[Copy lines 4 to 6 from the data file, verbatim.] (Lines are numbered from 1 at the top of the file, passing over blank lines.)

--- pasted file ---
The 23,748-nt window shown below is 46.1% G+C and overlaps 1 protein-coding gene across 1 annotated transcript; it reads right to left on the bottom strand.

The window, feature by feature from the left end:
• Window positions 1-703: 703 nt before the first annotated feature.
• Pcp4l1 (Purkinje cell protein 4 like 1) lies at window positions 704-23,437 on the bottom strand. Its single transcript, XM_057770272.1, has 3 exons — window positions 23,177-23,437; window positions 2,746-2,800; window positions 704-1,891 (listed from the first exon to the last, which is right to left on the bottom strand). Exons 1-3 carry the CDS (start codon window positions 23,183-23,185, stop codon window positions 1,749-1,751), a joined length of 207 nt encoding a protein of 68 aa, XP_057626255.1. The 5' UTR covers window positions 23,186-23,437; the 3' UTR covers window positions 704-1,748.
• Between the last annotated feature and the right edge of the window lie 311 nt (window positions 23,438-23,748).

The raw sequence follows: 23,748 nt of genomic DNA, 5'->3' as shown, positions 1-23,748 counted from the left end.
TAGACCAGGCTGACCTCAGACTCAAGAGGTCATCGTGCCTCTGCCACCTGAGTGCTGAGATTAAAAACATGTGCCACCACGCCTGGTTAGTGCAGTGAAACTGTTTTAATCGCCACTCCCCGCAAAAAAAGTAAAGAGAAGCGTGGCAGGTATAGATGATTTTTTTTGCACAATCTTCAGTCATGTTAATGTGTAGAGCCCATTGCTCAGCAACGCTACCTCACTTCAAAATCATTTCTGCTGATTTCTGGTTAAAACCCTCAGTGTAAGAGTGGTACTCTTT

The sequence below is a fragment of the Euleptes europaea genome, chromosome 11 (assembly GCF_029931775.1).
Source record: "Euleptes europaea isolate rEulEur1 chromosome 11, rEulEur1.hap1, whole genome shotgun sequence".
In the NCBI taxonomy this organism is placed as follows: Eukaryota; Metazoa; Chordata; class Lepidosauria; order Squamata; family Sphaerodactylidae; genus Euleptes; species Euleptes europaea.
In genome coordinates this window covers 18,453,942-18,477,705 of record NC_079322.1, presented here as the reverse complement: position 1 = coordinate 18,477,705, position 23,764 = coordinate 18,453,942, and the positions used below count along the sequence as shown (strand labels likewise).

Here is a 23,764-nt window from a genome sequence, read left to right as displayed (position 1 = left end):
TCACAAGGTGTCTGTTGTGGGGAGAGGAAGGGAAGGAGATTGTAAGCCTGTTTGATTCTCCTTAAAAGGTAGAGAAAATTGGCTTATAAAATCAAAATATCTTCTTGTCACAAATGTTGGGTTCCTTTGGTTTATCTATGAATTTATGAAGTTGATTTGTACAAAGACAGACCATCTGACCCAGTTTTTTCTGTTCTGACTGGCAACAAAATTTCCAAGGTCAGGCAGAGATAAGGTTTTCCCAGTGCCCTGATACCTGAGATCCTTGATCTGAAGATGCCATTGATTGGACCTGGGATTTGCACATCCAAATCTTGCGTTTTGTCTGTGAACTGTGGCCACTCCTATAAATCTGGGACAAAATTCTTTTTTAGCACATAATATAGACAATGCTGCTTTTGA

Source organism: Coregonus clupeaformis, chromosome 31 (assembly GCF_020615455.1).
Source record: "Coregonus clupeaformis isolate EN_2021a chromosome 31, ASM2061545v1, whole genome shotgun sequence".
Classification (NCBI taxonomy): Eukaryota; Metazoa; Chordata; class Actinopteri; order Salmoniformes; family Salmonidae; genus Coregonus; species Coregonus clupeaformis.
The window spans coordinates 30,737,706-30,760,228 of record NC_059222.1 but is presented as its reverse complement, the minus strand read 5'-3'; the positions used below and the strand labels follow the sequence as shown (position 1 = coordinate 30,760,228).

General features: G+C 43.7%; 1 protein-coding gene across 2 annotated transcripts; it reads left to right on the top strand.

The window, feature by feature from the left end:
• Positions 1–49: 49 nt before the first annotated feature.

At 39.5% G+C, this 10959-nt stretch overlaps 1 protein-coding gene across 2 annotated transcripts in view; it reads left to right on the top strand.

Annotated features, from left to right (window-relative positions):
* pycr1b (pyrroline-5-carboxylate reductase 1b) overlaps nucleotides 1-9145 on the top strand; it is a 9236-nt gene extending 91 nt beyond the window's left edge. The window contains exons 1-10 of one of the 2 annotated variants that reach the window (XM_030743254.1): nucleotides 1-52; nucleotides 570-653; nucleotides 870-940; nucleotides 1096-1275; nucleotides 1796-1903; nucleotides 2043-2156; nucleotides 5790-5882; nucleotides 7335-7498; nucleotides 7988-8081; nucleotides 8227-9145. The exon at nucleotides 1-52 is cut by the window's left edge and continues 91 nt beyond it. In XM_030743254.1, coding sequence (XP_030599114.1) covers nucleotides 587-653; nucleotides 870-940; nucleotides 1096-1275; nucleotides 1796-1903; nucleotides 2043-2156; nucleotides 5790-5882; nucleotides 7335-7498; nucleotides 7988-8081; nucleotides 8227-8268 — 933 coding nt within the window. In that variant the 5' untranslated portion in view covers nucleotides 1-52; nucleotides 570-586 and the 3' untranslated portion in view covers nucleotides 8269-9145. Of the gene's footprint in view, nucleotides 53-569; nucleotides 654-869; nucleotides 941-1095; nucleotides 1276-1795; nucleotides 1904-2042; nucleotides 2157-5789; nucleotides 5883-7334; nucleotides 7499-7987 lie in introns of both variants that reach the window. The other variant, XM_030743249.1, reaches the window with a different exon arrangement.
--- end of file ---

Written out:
• Pcp4l1 (Purkinje cell protein 4 like 1) lies at window positions 704-23,437 on the bottom strand. Its single transcript, XM_057770272.1, has 3 exons — window positions 23,177-23,437; window positions 2,746-2,800; window positions 704-1,891 (listed from the first exon to the last, which is right to left on the bottom strand). Exons 1-3 carry the CDS (start codon window positions 23,183-23,185, stop codon window positions 1,749-1,751), a joined length of 207 nt encoding a protein of 68 aa, XP_057626255.1. The 5' UTR covers window positions 23,186-23,437; the 3' UTR covers window positions 704-1,748.
• Between the last annotated feature and the right edge of the window lie 311 nt (window positions 23,438-23,748).

The raw sequence follows: 23,748 nt of genomic DNA, 5'->3' as shown, positions 1-23,748 counted from the left end.